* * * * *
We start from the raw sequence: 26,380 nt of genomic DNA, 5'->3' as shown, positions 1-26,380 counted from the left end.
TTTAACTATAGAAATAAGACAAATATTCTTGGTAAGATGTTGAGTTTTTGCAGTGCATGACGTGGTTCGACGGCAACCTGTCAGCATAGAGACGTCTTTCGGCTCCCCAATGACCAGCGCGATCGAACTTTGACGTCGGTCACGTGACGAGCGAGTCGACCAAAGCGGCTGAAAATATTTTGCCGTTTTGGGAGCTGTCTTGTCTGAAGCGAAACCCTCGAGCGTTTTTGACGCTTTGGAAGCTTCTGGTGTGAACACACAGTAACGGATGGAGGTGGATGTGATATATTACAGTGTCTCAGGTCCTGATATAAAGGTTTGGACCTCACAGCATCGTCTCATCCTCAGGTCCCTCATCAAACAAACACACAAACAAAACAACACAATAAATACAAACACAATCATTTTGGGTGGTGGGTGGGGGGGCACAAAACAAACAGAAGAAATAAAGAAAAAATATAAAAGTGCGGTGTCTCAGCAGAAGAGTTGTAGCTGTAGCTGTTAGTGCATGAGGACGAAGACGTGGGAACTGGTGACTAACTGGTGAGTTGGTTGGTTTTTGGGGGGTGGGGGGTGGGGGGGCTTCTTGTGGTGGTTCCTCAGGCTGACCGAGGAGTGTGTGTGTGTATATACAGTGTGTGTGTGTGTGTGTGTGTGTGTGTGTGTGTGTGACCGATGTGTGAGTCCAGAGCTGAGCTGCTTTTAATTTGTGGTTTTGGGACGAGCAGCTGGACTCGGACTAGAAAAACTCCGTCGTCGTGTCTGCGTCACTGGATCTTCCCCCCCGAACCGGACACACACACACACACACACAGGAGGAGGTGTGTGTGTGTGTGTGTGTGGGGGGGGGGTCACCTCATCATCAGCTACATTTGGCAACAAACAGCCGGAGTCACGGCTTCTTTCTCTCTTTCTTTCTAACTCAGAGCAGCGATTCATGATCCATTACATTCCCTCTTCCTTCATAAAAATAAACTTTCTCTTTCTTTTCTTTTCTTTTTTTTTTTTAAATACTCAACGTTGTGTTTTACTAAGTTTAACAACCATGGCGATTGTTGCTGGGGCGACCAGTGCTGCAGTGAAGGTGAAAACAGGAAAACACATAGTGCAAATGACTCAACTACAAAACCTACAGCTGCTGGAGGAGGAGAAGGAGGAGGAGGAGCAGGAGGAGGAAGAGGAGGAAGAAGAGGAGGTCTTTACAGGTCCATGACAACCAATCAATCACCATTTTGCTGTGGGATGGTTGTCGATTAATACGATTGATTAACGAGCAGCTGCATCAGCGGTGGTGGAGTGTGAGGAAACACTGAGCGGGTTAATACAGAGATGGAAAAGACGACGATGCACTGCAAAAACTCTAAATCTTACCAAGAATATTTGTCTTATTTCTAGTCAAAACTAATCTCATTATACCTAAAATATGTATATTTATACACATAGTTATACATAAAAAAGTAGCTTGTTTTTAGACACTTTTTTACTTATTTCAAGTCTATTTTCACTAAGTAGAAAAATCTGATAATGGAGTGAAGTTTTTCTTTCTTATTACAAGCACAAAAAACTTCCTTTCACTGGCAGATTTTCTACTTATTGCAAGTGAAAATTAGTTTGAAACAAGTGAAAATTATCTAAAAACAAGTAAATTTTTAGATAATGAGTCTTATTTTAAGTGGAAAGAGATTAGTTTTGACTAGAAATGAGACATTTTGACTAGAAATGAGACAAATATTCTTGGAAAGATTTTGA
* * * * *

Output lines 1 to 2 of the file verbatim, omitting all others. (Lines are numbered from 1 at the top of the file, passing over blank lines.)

We start from the raw sequence: 26,380 nt of genomic DNA, 5'->3' as shown, positions 1-26,380 counted from the left end.
TTTAACTATAGAAATAAGACAAATATTCTTGGTAAGATGTTGAGTTTTTGCAGTGCATGACGTGGTTCGACGGCAACCTGTCAGCATAGAGACGTCTTTCGGCTCCCCAATGACCAGCGCGATCGAACTTTGACGTCGGTCACGTGACGAGCGAGTCGACCAAAGCGGCTGAAAATATTTTGCCGTTTTGGGAGCTGTCTTGTCTGAAGCGAAACCCTCGAGCGTTTTTGACGCTTTGGAAGCTTCTGGTGTGAACACACAGTAACGGATGGAGGTGGATGTGATATATTACAGTGTCTCAGGTCCTGATATAAAGGTTTGGACCTCACAGCATCGTCTCATCCTCAGGTCCCTCATCAAACAAACACACAAACAAAACAACACAATAAATACAAACACAATCATTTTGGGTGGTGGGTGGGGGGGCACAAAACAAACAGAAGAAATAAAGAAAAAATATAAAAGTGCGGTGTCTCAGCAGAAGAGTTGTAGCTGTAGCTGTTAGTGCATGAGGACGAAGACGTGGGAACTGGTGACTAACTGGTGAGTTGGTTGGTTTTTGGGGGGTGGGGGGTGGGGGGGCTTCTTGTGGTGGTTCCTCAGGCTGACCGAGGAGTGTGTGTGTGTATATACAGTGTGTGTGTGTGTGTGTGTGTGTGTGTGTGTGTGTGACCGATGTGTGAGTCCAGAGCTGAGCTGCTTTTAATTTGTGGTTTTGGGACGAGCAGCTGGACTCGGACTAGAAAAACTCCGTCGTCGTGTCTGCGTCACTGGATCTTCCCCCCCGAACCGGACACACACACACACACACACAGGAGGAGGTGTGTGTGTGTGTGTGTGTGGGGGGGGGGTCACCTCATCATCAGCTACATTTGGCAACAAACAGCCGGAGTCACGGCTTCTTTCTCTCTTTCTTTCTAACTCAGAGCAGCGATTCATGATCCATTACATTCCCTCTTCCTTCATAAAAATAAACTTTCTCTTTCTTTTCTTTTCTTTTTTTTTTTTAAATACTCAACGTTGTGTTTTACTAAGTTTAACAACCATGGCGATTGTTGCTGGGGCGACCAGTGCTGCAGTGAAGGTGAAAACAGGAAAACACATAGTGCAAATGACTCAACTACAAAACCTACAGCTGCTGGAGGAGGAGAAGGAGGAGGAGGAGCAGGAGGAGGAAGAGGAGGAAGAAGAGGAGGTCTTTACAGGTCCATGACAACCAATCAATCACCATTTTGCTGTGGGATGGTTGTCGATTAATACGATTGATTAACGAGCAGCTGCATCAGCGGTGGTGGAGTGTGAGGAAACACTGAGCGGGTTAATACAGAGATGGAAAAGACGACGATGCACTGCAAAAACTCTAAATCTTACCAAGAATATTTGTCTTATTTCTAGTCAAAACTAATCTCATTATACCTAAAATATGTATATTTATACACATAGTTATACATAAAAAAGTAGCTTGTTTTTAGACACTTTTTTACTTATTTCAAGTCTATTTTCACTAAGTAGAAAAATCTGATAATGGAGTGAAGTTTTTCTTTCTTATTACAAGCACAAAAAACTTCCTTTCACTGGCAGATTTTCTACTTATTGCAAGTGAAAATTAGTTTGAAACAAGTGAAAATTATCTAAAAACAAGTAAATTTTTAGATAATGAGTCTTATTTTAAGTGGAAAGAGATTAGTTTTGACTAGAAATGAGACATTTTGACTAGAAATGAGACAAATATTCTTGGAAAGATTTTGA